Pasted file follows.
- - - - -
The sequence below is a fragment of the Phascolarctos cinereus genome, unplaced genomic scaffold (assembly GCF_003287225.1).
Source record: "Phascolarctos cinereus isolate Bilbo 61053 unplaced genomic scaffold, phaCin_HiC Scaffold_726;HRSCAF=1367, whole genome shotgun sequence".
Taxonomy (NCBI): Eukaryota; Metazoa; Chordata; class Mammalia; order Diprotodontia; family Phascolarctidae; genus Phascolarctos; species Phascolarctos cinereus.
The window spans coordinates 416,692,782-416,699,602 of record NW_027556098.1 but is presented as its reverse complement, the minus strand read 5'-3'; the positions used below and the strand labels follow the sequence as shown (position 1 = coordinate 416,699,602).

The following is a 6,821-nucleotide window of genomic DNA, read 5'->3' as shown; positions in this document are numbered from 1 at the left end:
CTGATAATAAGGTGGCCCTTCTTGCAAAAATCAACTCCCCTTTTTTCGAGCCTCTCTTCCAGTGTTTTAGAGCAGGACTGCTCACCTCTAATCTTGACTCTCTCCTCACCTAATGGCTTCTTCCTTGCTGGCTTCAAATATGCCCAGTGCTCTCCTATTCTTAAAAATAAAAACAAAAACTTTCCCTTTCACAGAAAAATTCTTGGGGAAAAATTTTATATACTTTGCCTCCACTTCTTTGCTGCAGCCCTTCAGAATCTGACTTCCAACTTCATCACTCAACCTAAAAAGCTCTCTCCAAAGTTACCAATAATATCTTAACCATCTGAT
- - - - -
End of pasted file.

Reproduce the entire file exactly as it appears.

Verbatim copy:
The sequence below is a fragment of the Phascolarctos cinereus genome, unplaced genomic scaffold (assembly GCF_003287225.1).
Source record: "Phascolarctos cinereus isolate Bilbo 61053 unplaced genomic scaffold, phaCin_HiC Scaffold_726;HRSCAF=1367, whole genome shotgun sequence".
Taxonomy (NCBI): Eukaryota; Metazoa; Chordata; class Mammalia; order Diprotodontia; family Phascolarctidae; genus Phascolarctos; species Phascolarctos cinereus.
The window spans coordinates 416,692,782-416,699,602 of record NW_027556098.1 but is presented as its reverse complement, the minus strand read 5'-3'; the positions used below and the strand labels follow the sequence as shown (position 1 = coordinate 416,699,602).

The following is a 6,821-nucleotide window of genomic DNA, read 5'->3' as shown; positions in this document are numbered from 1 at the left end:
CTGATAATAAGGTGGCCCTTCTTGCAAAAATCAACTCCCCTTTTTTCGAGCCTCTCTTCCAGTGTTTTAGAGCAGGACTGCTCACCTCTAATCTTGACTCTCTCCTCACCTAATGGCTTCTTCCTTGCTGGCTTCAAATATGCCCAGTGCTCTCCTATTCTTAAAAATAAAAACAAAAACTTTCCCTTTCACAGAAAAATTCTTGGGGAAAAATTTTATATACTTTGCCTCCACTTCTTTGCTGCAGCCCTTCAGAATCTGACTTCCAACTTCATCACTCAACCTAAAAAGCTCTCTCCAAAGTTACCAATAATATCTTAACCATCTGAT